Drones can access spaces humans cannot or should not go. Toward the end of our visit, Hand stepped on a nail in the ruins of her home -- it went right through her shoe and into her foot. Hand is fine, but the area is filled with dangerous debris. Elsewhere in Anderson Springs, cleanup crews wearing hazmat suits and thick-soled boots stepped carefully as they rooted through fire debris looking for hazardous materials. Carrying a 360-degree camera, the drone captured footage that takes viewers through the remains of Hand's house, recording perspectives that would have put a human in harm's way. Drones are great at moving nimbly or hovering in place, so they can capture smooth footage.
Editing in 360
Editing 360-degree video feels a little like darkroom photography — anything you see while filming is unstitched, and the editing process happens while the images are flattened out in a rectangular panorama. As an editor, you can't test the actual viewing experience without exporting the video and opening it in a specialized player. To test the video at its final resolution and in a spherical viewer, we inject spherical metadata and upload the video to Youtube or Facebook many times throughout the editing process. Compared to traditional digital video, we're editing blind. Which is pretty exciting! We stumbled across a few ideas about the form and rhythm of VR editing while we were at it.
Copy, Stack, Crop!
Footage captured from GoPros needs to be stitched with Autopano Video Pro and Autopano Giga. Ben has made a useful walkthrough. After this, the footage is edited in a distorted rectangular aspect ratio. Although 360 video may lack "framing" as such, but the ordering of cuts and the way one scene transitions to another provides a great deal of creative control. This is clear when you look at the stitched footage in editing software like Adobe Premiere.
The center of the rectangular frame in editing software (after the footage has been stitched) is the "baseline" direction a viewer is facing when a video starts.
Think about the footage as a beach ball -- a shot isn't "framed," but it can be rotated so that different zones are in front of or behind the viewer at the start. To "rotate" the beach ball of a shot, copy the clip and stack it on top of its twin in the editing timeline.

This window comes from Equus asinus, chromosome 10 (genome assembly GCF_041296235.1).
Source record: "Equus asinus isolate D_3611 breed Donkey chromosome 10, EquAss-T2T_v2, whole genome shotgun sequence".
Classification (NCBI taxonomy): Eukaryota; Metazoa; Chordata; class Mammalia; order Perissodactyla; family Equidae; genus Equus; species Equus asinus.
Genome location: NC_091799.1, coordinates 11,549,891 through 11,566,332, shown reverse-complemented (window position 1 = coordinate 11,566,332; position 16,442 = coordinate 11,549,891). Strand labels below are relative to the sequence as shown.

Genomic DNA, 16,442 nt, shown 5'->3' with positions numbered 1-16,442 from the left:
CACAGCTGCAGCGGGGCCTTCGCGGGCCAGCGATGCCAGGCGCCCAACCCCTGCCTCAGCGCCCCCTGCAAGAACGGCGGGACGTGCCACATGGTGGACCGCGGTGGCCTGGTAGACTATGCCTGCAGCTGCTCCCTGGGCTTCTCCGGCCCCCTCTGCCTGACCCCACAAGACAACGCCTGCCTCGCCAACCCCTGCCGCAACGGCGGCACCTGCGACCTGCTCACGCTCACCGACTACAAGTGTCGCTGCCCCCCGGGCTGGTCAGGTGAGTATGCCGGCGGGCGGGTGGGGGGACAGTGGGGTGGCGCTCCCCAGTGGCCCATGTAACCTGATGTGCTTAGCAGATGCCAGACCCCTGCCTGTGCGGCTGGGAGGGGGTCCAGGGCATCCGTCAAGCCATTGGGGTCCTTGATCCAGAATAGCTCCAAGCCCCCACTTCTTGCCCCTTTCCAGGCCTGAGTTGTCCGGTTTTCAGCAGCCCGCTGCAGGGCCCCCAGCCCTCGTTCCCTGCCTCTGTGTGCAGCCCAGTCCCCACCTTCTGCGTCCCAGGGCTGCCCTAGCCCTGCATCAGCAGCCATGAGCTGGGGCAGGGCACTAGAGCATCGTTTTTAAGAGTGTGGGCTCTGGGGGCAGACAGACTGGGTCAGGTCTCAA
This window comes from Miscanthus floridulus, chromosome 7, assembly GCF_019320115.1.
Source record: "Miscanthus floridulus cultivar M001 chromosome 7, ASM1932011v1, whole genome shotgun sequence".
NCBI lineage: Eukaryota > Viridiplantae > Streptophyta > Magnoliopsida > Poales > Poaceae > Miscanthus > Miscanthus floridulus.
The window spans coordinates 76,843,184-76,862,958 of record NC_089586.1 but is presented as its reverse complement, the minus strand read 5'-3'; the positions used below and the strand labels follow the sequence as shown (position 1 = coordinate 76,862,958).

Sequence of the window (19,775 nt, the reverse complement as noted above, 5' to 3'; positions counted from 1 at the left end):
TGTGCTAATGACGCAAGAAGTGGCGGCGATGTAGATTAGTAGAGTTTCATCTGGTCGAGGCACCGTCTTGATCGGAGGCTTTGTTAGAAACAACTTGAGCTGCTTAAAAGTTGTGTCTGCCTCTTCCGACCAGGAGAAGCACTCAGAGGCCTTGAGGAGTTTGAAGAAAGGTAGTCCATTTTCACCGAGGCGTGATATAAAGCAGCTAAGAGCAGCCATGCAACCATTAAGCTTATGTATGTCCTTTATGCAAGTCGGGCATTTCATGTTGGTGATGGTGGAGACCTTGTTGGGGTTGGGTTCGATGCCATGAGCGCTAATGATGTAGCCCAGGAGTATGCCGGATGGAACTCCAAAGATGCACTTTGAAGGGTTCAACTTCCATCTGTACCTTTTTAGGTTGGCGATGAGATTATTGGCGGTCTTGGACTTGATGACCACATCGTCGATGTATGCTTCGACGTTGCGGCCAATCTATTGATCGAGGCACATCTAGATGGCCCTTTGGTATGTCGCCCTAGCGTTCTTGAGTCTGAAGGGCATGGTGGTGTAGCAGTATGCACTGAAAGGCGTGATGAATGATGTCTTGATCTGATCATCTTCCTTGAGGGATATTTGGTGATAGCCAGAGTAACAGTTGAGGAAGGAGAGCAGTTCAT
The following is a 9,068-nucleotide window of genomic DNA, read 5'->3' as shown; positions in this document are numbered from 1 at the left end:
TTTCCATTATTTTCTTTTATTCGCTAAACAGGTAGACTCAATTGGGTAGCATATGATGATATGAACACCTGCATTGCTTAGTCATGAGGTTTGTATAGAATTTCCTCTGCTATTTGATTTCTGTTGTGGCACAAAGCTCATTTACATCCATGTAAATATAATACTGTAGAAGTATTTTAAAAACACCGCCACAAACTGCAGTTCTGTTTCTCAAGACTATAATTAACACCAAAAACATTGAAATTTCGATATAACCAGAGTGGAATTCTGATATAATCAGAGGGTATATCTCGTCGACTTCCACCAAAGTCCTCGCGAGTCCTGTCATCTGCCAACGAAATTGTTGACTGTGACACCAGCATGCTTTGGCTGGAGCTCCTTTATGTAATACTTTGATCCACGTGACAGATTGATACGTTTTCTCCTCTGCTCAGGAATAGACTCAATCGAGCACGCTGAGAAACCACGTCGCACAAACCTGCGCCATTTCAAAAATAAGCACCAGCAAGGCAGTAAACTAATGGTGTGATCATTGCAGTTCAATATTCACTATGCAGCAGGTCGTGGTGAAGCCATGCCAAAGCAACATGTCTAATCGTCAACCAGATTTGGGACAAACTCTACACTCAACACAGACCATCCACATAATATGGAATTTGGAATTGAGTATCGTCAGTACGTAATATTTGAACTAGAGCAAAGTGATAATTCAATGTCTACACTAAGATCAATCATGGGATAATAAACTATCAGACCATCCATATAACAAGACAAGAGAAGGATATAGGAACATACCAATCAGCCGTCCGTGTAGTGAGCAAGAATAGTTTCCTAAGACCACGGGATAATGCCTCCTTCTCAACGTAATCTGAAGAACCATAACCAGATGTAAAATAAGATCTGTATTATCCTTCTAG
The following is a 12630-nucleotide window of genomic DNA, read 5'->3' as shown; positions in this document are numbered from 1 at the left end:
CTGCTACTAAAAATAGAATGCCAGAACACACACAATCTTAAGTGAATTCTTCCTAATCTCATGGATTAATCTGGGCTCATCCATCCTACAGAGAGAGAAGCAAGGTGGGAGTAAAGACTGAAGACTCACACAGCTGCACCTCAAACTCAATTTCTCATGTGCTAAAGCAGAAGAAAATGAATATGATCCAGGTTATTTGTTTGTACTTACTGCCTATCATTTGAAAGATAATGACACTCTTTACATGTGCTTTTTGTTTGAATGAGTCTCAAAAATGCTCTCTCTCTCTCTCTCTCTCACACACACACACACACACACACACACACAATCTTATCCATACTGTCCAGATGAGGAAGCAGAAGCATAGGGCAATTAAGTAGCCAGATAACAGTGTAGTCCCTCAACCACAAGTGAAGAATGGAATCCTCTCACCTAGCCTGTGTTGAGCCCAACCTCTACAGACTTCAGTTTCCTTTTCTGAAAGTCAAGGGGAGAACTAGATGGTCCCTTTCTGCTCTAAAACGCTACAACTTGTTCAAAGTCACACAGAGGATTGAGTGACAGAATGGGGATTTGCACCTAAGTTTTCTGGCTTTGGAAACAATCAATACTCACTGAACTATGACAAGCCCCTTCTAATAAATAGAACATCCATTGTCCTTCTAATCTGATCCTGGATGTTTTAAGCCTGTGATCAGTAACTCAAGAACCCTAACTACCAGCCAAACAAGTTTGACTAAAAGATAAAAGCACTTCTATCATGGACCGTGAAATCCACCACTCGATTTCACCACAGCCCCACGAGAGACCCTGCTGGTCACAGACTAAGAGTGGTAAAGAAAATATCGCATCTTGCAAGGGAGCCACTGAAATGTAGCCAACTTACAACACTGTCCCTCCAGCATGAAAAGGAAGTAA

Timeline View in Premiere
Familiar forms of movement and rhythm that help us compose framed scenes aren't gone, just expanded. Thinking about a scene in terms of its basic shapes is a useful abstraction to start seeing how cuts between scenes can have a visual cadence. For example, in the screengrabs below, the transition goes from a large, rectangular, dark shape to an empty-rectangular structure.
The orientation of the objects in each scene places the viewer in a long corridor that begins with the shed and moves through the burned building structure. Inverting expectations would also be fun to play around with. A cut from a speaking subject to a blank wall would push a viewer to whirl around, inducing a feeling of physical movement and energy before they see what is behind them.
The experience of 360 video isn't wholly transportive. Most people won't cram themselves into a Google Cardboard or other virtual reality headgear, but they will click around in a browser window or swing their phone around. We prefer creating video with a mobile device in mind, as opposed to a computer, because a user has a sense of "in front of me" and "behind me!" that feels really filtered down in the standard browser version. "Clicking" to drag the viewport around changes the experience because the user has to repeatedly make discrete decisions about where to turn the camera, interrupting (even slightly) a viewing experience. The sense of exploration and discovery is more continuous inside a headset or on a mobile device that users can explore through their movements.